SIGH: Eastern Darkness
Release year: 2022
Sigh from Japan are one of the original weirdos of black metal, who pretty much from the onset went left-field in their expression. Personally, I’ve mostly listened to their second album Infidel Art (1995), which is a beautiful and unique piece of second wave black metal. Convention was a word the Japanese trio shied from already then, and considering the avangarde direction their career has taken since, I guess they’ve never embraced it.
Eastern Darkness compiles together on two discs various early releases: demos, splits, compilation tracks and the live minialbum To Hell And Back: Sigh’s Tribute To Venom (1995), thus providing an interesting insight into the formative years and influences of Sigh. Though sometimes the sound is crude, and the musicianship too, it’s an interesting ride.
Kicking off where it began, the compilation starts with Desolation, Sigh’s very first demo from 1990. The sound is a mush, and though stylistically this is more akin to brutal and fast thrash metal with perhaps some hints of death metal, the introduction of weird keyboard sections firmly places Sigh aside from most of their contemporaries. The inklings of things to come can be found here.
Most of the first disc is occupied by the two demos and first 7″ EP: Desolation followed by Tragedies (1990) and Requiem For Fools (1992). They showcase a constant, although perhaps not always entirely focused path forward into an ever more individual, unique form of expression. Whilst Tragedies is clearer in sound than Desolation, it’s on Requiem For Fools that Sigh truly start to find their own identity. Elements of first wave black metal, Japanese weirdness and influences by second wave contemporaries mesh into an embryonic but still recognizable shape.
Speaking of first wave black metal, Sigh have never kept their love for Venom a secret, and large parts of the second disc are dedicated to Venom covers. The aforementioned To Hell And Back consists, of course, entirely of Venom covers in raw live recordings with decent sound; Sigh don’t stray too far from Venom’s style with the exception of Sigh’s shrieking shout. However, I must admit I much prefer the studio versions from the “Rare recordings” section. The same section features a highly impressive rendition of Mayhem’s Carnage. Much like Carpathian Forest did to Ghoul, I wonder if Sigh don’t give the ultimate studio version of this track here. At any rate, it’s a great cover.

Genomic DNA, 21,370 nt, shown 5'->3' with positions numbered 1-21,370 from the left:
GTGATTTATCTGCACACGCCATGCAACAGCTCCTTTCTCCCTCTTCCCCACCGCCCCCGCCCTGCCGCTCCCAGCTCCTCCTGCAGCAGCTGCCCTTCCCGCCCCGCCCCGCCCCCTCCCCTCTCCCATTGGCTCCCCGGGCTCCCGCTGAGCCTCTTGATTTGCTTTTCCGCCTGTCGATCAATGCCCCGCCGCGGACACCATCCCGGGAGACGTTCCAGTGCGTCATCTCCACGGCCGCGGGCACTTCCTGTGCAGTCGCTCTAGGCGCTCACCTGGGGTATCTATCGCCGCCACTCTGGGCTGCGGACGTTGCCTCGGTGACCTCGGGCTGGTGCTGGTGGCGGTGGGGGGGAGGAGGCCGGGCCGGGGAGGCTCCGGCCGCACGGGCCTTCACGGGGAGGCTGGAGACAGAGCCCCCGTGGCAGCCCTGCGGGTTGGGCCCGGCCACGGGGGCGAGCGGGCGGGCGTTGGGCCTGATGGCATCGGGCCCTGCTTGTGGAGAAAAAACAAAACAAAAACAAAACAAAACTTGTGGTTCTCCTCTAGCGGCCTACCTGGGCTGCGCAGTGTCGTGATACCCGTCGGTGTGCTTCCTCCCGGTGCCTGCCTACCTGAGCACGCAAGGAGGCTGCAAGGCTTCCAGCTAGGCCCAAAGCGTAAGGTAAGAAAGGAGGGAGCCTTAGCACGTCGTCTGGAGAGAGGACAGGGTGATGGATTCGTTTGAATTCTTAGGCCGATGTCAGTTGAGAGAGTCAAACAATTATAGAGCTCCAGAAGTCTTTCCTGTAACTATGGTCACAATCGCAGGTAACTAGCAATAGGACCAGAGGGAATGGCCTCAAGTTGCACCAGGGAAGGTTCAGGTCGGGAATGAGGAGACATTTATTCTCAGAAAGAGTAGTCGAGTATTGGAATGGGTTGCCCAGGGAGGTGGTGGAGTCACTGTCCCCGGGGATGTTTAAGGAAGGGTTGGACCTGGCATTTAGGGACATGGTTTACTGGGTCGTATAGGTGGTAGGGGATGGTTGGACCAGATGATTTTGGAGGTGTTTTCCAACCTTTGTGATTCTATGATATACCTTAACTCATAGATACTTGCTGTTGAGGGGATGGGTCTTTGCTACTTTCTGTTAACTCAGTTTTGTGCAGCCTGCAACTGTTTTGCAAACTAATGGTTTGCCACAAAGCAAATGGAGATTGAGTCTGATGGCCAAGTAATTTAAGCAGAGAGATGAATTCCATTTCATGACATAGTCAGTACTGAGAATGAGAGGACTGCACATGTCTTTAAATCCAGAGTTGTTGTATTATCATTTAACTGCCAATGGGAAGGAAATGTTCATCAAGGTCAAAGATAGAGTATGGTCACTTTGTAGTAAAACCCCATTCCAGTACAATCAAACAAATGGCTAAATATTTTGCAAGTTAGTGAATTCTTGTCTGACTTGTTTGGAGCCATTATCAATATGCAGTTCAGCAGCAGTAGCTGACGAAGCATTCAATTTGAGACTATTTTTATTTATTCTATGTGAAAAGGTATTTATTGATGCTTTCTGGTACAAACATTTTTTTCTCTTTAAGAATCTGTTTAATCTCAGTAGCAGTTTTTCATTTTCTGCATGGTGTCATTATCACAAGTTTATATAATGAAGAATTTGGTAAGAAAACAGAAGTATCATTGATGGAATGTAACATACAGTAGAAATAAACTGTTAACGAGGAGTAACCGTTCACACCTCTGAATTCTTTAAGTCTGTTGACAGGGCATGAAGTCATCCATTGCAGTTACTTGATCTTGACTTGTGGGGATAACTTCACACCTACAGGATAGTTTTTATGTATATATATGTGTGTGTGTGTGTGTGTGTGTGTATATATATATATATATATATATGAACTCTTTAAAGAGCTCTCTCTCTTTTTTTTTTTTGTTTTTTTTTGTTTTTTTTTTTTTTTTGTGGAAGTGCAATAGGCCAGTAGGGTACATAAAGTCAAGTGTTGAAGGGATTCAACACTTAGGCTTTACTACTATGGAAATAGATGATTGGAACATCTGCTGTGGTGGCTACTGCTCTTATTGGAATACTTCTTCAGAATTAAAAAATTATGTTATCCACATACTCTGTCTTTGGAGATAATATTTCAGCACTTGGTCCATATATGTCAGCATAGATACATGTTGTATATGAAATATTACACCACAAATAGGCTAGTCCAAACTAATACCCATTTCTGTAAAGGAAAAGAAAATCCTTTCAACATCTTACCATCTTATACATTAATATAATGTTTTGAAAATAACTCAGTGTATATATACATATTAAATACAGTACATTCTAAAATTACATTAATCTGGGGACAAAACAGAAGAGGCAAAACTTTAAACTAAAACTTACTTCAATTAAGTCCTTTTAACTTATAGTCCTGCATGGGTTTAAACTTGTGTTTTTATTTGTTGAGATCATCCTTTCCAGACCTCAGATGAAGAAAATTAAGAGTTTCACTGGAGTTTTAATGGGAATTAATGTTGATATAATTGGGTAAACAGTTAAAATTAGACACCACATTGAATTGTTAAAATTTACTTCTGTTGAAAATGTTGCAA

One of the highlights of the compilation is a compilation version of The Zombie Terror (album version on the already mentioned Infidel Art) – a rawer, less excentric version, which still sounds quite impressive. Then there’s The Shadowking among the rare recordings, which is one of the more “out there” tracks on the album. The discordant piano intro as well as the organ and keyboard arrangements give the whole a decidedly psychedelic feel.
Safe to say, Eastern Darkness isn’t for everyone; I mean, it’s a demo compilation. You really do need to be a Sigh aficionado to get full value for money from this compilation. For the rest of us, embryonic recordings of various sound quality and a whole lof of Venom covers – many appearing in both live and studio versions – might be a bit much.
Eastern Darkness is a nice compilation with its share of peaks. But also a fair share of material mostly of interest to die-hards. Approach it with that mindset.
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